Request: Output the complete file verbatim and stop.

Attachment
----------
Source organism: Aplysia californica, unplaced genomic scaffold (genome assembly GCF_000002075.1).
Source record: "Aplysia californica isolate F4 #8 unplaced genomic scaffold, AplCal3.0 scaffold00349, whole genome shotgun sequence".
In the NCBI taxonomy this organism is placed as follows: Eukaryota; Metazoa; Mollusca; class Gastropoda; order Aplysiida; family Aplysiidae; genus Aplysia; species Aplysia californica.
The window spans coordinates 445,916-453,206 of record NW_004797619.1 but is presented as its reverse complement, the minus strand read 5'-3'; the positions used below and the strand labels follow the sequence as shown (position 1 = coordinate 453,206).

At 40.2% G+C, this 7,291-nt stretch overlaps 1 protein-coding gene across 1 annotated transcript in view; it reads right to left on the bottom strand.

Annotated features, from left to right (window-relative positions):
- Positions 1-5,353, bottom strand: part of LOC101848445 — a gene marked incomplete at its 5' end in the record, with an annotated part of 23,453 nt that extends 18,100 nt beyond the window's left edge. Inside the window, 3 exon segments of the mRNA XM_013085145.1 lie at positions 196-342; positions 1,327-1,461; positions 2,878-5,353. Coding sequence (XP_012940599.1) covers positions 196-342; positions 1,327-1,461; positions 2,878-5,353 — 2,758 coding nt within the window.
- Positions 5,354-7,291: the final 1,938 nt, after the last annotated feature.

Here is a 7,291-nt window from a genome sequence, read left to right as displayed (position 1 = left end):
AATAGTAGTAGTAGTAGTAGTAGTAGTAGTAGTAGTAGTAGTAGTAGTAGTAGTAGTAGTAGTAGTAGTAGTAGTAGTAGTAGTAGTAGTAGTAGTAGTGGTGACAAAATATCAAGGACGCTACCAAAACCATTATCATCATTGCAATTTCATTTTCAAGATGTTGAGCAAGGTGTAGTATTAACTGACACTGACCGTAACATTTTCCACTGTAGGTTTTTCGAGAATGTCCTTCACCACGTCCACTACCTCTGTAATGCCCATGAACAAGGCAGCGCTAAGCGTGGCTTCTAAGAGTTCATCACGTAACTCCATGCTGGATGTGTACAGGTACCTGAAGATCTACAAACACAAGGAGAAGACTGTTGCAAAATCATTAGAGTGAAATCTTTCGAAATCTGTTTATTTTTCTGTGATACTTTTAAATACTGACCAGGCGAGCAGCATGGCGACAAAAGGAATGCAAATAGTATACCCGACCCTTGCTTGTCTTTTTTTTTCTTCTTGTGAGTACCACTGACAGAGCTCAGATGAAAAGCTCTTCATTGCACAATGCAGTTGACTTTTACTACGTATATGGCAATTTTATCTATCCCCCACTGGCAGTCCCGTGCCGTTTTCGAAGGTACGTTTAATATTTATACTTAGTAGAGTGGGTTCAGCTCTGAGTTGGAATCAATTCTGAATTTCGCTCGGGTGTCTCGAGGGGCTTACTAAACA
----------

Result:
Source organism: Aplysia californica, unplaced genomic scaffold (genome assembly GCF_000002075.1).
Source record: "Aplysia californica isolate F4 #8 unplaced genomic scaffold, AplCal3.0 scaffold00349, whole genome shotgun sequence".
In the NCBI taxonomy this organism is placed as follows: Eukaryota; Metazoa; Mollusca; class Gastropoda; order Aplysiida; family Aplysiidae; genus Aplysia; species Aplysia californica.
The window spans coordinates 445,916-453,206 of record NW_004797619.1 but is presented as its reverse complement, the minus strand read 5'-3'; the positions used below and the strand labels follow the sequence as shown (position 1 = coordinate 453,206).

At 40.2% G+C, this 7,291-nt stretch overlaps 1 protein-coding gene across 1 annotated transcript in view; it reads right to left on the bottom strand.

Annotated features, from left to right (window-relative positions):
- Positions 1-5,353, bottom strand: part of LOC101848445 — a gene marked incomplete at its 5' end in the record, with an annotated part of 23,453 nt that extends 18,100 nt beyond the window's left edge. Inside the window, 3 exon segments of the mRNA XM_013085145.1 lie at positions 196-342; positions 1,327-1,461; positions 2,878-5,353. Coding sequence (XP_012940599.1) covers positions 196-342; positions 1,327-1,461; positions 2,878-5,353 — 2,758 coding nt within the window.
- Positions 5,354-7,291: the final 1,938 nt, after the last annotated feature.

Here is a 7,291-nt window from a genome sequence, read left to right as displayed (position 1 = left end):
AATAGTAGTAGTAGTAGTAGTAGTAGTAGTAGTAGTAGTAGTAGTAGTAGTAGTAGTAGTAGTAGTAGTAGTAGTAGTAGTAGTAGTAGTAGTAGTAGTGGTGACAAAATATCAAGGACGCTACCAAAACCATTATCATCATTGCAATTTCATTTTCAAGATGTTGAGCAAGGTGTAGTATTAACTGACACTGACCGTAACATTTTCCACTGTAGGTTTTTCGAGAATGTCCTTCACCACGTCCACTACCTCTGTAATGCCCATGAACAAGGCAGCGCTAAGCGTGGCTTCTAAGAGTTCATCACGTAACTCCATGCTGGATGTGTACAGGTACCTGAAGATCTACAAACACAAGGAGAAGACTGTTGCAAAATCATTAGAGTGAAATCTTTCGAAATCTGTTTATTTTTCTGTGATACTTTTAAATACTGACCAGGCGAGCAGCATGGCGACAAAAGGAATGCAAATAGTATACCCGACCCTTGCTTGTCTTTTTTTTTCTTCTTGTGAGTACCACTGACAGAGCTCAGATGAAAAGCTCTTCATTGCACAATGCAGTTGACTTTTACTACGTATATGGCAATTTTATCTATCCCCCACTGGCAGTCCCGTGCCGTTTTCGAAGGTACGTTTAATATTTATACTTAGTAGAGTGGGTTCAGCTCTGAGTTGGAATCAATTCTGAATTTCGCTCGGGTGTCTCGAGGGGCTTACTAAACA